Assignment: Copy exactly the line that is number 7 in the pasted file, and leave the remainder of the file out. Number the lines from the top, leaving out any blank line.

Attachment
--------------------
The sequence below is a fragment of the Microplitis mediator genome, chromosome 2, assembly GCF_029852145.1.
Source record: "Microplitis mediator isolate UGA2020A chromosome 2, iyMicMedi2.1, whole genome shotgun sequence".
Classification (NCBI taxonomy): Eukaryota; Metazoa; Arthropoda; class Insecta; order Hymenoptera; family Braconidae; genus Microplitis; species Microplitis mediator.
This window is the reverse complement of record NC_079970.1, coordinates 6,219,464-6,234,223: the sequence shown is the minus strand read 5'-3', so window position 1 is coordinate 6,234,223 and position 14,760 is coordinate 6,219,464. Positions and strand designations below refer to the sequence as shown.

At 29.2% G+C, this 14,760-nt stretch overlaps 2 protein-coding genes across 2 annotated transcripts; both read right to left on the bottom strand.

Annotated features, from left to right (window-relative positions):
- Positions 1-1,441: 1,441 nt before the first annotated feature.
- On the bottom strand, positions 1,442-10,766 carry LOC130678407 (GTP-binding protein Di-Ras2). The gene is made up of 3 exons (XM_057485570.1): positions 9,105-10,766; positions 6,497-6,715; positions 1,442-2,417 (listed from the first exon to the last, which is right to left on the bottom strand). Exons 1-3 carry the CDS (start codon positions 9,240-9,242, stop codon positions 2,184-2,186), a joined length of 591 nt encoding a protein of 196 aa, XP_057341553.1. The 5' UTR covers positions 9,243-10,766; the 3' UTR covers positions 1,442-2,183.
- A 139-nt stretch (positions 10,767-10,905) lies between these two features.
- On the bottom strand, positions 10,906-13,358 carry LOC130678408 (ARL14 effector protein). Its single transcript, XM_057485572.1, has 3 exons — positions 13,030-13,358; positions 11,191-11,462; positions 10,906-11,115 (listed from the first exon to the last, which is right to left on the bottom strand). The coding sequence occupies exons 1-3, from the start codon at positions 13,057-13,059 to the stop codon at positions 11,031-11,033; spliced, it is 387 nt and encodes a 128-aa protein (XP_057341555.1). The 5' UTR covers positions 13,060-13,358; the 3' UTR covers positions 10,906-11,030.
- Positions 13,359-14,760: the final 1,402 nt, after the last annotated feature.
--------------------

- Positions 1-1,441: 1,441 nt before the first annotated feature.